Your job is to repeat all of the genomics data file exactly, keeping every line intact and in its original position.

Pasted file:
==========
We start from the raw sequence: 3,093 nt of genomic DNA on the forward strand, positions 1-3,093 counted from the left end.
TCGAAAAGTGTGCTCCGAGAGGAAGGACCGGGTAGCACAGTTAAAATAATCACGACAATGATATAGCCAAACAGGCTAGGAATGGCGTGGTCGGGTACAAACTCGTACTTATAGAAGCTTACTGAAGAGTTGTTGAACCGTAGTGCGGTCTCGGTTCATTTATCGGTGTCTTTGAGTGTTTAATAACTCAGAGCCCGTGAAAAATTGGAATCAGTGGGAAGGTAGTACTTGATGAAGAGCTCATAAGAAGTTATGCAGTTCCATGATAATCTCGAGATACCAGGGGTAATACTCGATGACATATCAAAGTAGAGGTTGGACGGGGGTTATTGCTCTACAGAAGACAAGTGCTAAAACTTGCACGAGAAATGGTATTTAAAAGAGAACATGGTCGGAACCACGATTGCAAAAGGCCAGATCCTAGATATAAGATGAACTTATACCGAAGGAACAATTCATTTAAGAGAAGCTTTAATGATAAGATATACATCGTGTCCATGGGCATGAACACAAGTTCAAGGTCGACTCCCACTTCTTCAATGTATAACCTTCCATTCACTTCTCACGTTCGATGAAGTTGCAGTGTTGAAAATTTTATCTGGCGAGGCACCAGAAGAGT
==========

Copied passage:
We start from the raw sequence: 3,093 nt of genomic DNA on the forward strand, positions 1-3,093 counted from the left end.
TCGAAAAGTGTGCTCCGAGAGGAAGGACCGGGTAGCACAGTTAAAATAATCACGACAATGATATAGCCAAACAGGCTAGGAATGGCGTGGTCGGGTACAAACTCGTACTTATAGAAGCTTACTGAAGAGTTGTTGAACCGTAGTGCGGTCTCGGTTCATTTATCGGTGTCTTTGAGTGTTTAATAACTCAGAGCCCGTGAAAAATTGGAATCAGTGGGAAGGTAGTACTTGATGAAGAGCTCATAAGAAGTTATGCAGTTCCATGATAATCTCGAGATACCAGGGGTAATACTCGATGACATATCAAAGTAGAGGTTGGACGGGGGTTATTGCTCTACAGAAGACAAGTGCTAAAACTTGCACGAGAAATGGTATTTAAAAGAGAACATGGTCGGAACCACGATTGCAAAAGGCCAGATCCTAGATATAAGATGAACTTATACCGAAGGAACAATTCATTTAAGAGAAGCTTTAATGATAAGATATACATCGTGTCCATGGGCATGAACACAAGTTCAAGGTCGACTCCCACTTCTTCAATGTATAACCTTCCATTCACTTCTCACGTTCGATGAAGTTGCAGTGTTGAAAATTTTATCTGGCGAGGCACCAGAAGAGT